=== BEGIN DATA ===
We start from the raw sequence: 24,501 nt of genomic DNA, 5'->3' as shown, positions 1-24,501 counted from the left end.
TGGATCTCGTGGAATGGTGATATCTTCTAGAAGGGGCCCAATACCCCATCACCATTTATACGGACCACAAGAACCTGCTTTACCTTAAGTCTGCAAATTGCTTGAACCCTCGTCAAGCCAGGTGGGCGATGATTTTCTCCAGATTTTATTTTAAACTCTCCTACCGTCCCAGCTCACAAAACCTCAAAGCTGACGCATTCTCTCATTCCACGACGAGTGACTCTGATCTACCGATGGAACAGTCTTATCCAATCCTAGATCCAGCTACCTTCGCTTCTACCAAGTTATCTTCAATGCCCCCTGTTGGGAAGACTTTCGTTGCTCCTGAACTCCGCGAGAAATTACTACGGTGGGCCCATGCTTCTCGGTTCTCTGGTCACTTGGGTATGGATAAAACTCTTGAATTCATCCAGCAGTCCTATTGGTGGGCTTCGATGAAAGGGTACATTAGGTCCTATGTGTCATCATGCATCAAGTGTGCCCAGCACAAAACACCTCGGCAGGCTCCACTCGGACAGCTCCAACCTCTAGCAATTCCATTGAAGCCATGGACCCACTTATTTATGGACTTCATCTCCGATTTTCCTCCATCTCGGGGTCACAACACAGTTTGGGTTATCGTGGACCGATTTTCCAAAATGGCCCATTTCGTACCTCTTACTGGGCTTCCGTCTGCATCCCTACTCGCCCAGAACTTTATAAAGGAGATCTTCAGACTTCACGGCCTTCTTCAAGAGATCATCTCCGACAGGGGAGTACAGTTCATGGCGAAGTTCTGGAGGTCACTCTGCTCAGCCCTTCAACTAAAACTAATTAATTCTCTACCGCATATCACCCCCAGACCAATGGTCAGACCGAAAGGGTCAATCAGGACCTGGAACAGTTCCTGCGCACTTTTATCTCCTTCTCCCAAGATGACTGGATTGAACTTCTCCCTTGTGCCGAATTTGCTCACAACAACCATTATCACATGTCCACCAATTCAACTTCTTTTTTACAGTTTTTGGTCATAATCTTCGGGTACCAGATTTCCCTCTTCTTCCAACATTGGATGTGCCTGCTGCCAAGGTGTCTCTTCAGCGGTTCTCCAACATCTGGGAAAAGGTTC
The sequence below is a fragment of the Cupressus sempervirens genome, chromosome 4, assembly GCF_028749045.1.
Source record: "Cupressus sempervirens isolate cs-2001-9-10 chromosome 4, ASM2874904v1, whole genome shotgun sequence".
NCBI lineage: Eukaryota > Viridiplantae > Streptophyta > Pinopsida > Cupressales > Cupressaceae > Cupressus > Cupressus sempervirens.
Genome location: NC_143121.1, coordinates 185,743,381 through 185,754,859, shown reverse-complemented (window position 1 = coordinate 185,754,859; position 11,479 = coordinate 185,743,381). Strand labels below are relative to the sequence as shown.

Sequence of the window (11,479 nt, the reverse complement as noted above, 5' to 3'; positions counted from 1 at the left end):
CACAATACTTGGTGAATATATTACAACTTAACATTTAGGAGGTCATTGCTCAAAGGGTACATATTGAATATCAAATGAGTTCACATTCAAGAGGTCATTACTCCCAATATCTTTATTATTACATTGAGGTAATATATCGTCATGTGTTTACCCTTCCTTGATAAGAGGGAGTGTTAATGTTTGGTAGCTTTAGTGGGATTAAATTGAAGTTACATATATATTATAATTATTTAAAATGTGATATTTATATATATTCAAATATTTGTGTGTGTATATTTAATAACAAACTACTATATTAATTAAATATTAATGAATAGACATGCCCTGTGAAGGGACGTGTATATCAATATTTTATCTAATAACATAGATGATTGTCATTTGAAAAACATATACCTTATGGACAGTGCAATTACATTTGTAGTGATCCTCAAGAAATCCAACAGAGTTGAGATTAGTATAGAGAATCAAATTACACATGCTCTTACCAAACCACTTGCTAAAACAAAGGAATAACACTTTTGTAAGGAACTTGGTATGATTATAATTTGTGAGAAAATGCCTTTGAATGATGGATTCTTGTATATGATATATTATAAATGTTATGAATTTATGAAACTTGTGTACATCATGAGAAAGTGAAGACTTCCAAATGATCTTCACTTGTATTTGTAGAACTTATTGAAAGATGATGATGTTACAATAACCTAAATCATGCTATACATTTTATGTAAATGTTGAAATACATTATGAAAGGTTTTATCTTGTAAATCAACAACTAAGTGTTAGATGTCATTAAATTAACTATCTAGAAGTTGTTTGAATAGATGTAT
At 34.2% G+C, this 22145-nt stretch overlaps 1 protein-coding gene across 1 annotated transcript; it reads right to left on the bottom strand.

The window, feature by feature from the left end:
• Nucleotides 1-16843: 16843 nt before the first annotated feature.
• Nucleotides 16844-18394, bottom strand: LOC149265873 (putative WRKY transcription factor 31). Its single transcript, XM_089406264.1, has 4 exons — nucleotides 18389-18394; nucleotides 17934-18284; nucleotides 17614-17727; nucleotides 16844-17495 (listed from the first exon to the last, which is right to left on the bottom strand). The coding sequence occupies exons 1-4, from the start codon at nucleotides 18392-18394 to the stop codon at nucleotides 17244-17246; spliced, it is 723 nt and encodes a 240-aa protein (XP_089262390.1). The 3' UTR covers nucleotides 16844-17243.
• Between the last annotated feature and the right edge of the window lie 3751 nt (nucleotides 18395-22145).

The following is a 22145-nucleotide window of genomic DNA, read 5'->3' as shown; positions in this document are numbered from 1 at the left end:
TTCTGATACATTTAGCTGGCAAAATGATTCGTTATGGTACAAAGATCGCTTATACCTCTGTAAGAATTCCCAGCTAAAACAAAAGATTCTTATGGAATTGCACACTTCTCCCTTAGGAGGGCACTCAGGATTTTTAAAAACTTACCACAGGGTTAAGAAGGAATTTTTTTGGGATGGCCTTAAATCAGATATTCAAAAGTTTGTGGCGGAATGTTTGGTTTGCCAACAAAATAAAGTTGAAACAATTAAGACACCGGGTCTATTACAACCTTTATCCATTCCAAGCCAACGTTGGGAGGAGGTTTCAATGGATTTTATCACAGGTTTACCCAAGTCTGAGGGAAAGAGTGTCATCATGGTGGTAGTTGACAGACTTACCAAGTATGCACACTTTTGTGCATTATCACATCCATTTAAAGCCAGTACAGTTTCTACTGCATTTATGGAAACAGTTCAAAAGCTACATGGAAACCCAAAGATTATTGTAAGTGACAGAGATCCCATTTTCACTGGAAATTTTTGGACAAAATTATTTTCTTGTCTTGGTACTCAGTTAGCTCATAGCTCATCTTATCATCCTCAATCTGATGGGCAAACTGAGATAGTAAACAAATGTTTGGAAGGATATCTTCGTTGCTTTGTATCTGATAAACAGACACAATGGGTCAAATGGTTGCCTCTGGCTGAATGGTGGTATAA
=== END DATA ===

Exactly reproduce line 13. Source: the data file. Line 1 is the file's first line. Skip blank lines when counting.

• Between the last annotated feature and the right edge of the window lie 3751 nt (nucleotides 18395-22145).